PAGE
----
Kitchen renovation, part 8

Did we really finish the kitchen? I have no idea. I can say the official completion was around mid-September. Since then, I had to tinker a few things here and there that it feels like it’s still ongoing. Before getting into all those finer details, let’s back up to where I left off last on this blog.

Trim – the 3rd time is the charm

The kitchen has two entryways. One is connected to the dining room that has hardwood floor. The new kitchen has marmoleum. After two tries of putting down a trim to cover the transition, I think the third trim is going to do it. What’s wrong with the first two? The first one was too thick for such a high traffic area. I could really feel it under the shoes. I messed up the second one while I was attempting to install it with nails.

The third piece is real oak (not sure what the first two was made out of), matching the hardwood floor. It has pre-drilled holes and came with screws. The holes were not countersink enough to hide the screws with filler so I enlarged the countersink a little. Before putting it down on the floor, I put on a coat of polyurethane on the bottom of the trim and also the newly sanded transition area of the hardwood floor. In case of any major spill, those areas are a little bit protected.

Next up is installing the trim. It went much better than expected. We covered the screws with wood filler. Sanded down the filler and moved onto polyurethane. The instructions on the can of polyurethane said drying time is 3-4 hours so we thought we can put on at least two coats between the late afternoon and evening. That was a lie. When we put on the second coat, it bubbled up in large patches. I don’t mean bubbles from brushing. It looked more like a chemical reaction. When I later checked the Minwax website, it says drying time is 4-6 hours. We essentially messed up the 2nd coat. I ended up sanding that coat a lot, put on a third coat which still didn’t feel smooth, more sanding again, and finally stopped at the 5th coat. All these coats were spread out in a week. I put on a coat either in the morning before I went to work or in the evening before I went to bed. The end result is pretty nice.

Toekick troubles

There is a lot to like about IKEA cabinets but there are also some downsides. The toekicks are made out of particleboard just like the cabinets. Unfortunately, only only one side is finished. The narrow sides are exposed wood. The kitchen is where most spills and intense floor cleaning take place. Exposed particleboard edges are not a good thing. My solution for this problem is to cover all those edges with 100% silicone. It worked really well except it’s super time consuming and the smell of silicone got to me sometimes (I am sure it’s not good to breathe in that stuff). On the finished surface, I added 2 coats of Minwax polycrylic which creates a water resistance surface. This all sounds overkill. As you read on about the other toekick issues, you would agree that it’s best to overkill the first time and call it good forever.

The toekick comes in one width. Less than 5″ (I don’t remember the exact measurement). In a perfectly leveled kitchen, that would be fine. In the real world, most floors slope up and down all over the place. Our kitchen has a 3/4″ to 1″ difference from one end to the other. When we talked to the IKEA salesperson about this problem, he said we probably won’t see the gap. He pointed out that there are such gaps in the demo kitchens at the store and customers rarely see them. And he was right. We have to bend down to the floor to see this flaw.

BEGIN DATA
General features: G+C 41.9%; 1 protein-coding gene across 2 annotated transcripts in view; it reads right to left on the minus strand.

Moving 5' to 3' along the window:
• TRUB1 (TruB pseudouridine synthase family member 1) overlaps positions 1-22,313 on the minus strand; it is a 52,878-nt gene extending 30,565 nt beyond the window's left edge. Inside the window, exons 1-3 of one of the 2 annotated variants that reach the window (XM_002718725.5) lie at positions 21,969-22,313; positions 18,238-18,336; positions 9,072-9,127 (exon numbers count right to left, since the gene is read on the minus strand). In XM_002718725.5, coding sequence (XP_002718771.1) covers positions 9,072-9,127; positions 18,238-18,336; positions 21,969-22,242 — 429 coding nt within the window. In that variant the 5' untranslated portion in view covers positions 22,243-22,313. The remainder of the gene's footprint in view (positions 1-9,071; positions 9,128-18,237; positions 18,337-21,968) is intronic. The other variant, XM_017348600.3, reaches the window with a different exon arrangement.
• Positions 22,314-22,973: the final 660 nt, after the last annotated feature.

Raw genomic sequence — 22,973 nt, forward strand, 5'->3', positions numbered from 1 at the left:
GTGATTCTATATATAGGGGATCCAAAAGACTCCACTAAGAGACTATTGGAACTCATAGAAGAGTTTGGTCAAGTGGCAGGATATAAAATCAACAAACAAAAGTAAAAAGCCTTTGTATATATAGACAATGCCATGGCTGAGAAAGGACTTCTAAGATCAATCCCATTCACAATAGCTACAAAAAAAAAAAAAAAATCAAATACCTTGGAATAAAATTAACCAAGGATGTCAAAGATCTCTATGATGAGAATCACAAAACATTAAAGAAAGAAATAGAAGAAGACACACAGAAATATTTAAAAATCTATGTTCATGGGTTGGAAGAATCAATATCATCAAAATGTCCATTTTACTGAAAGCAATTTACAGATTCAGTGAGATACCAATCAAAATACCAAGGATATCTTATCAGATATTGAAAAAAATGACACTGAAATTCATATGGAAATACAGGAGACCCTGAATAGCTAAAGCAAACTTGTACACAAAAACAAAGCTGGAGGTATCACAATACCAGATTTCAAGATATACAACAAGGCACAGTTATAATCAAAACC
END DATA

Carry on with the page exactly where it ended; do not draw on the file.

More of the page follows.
Well, this flaw is not as invisible in the real world if one entryway of the kitchen comes from the garage which is three steps lower than the kitchen. Another problem we face is that there is a straight line of sight from the living room through the dining room to one 12-inch cabinet in the kitchen. When you are looking straight at a cabinet from 30-40 feet away, a gap is pretty obvious.

To solve this problem, I cut narrow strips of toekick to fill the gaps. We don’t have a lot of long pieces of leftover at this point. Since only the corners of the toekicks are most visible, I simply glued on some short strips on the corner pieces. The 12-inch cabinet is narrow enough that I filled the gap completely on its toekick. A lot of clamps and glue plus a little more silicone later, the toekicks were installed onto the cabinets in no time. Most IKEA hardware is well-designed for easy installation. While it isn’t the case all the time, I can attest to it on the toekicks. I am still not done though. Just to be doggone sure that no major spill would cause any serious damages, I caulked the edges between the toekicks and the floor.

The “entertainment system”

Hubby asked for a TV almost towards the end of the remodel. I hadn’t put in too much thought until when all the pieces to be connected to the TV were coming together. We have been using an Apple AirPort Express to channel music from our computers in the basement to the main floor. It’s a little bit of troublesome to go up and down stairs to access the computer (once it’s up and running, I use my iPod Touch to remote control the music). It would be much easier to have a computer on the main floor, not just for listening to music, it’s also good for surfing the web, etc. I have an old Mac mini (the last generation of PowerPC) that is too slow for day-to-day heavy duty work. It would be perfect for the kitchen. One main concern is its wifi. The internal hardware is only good up to 802.11g. I decided to connect the Mini to the AirPort Express to bring it up to 802.11n.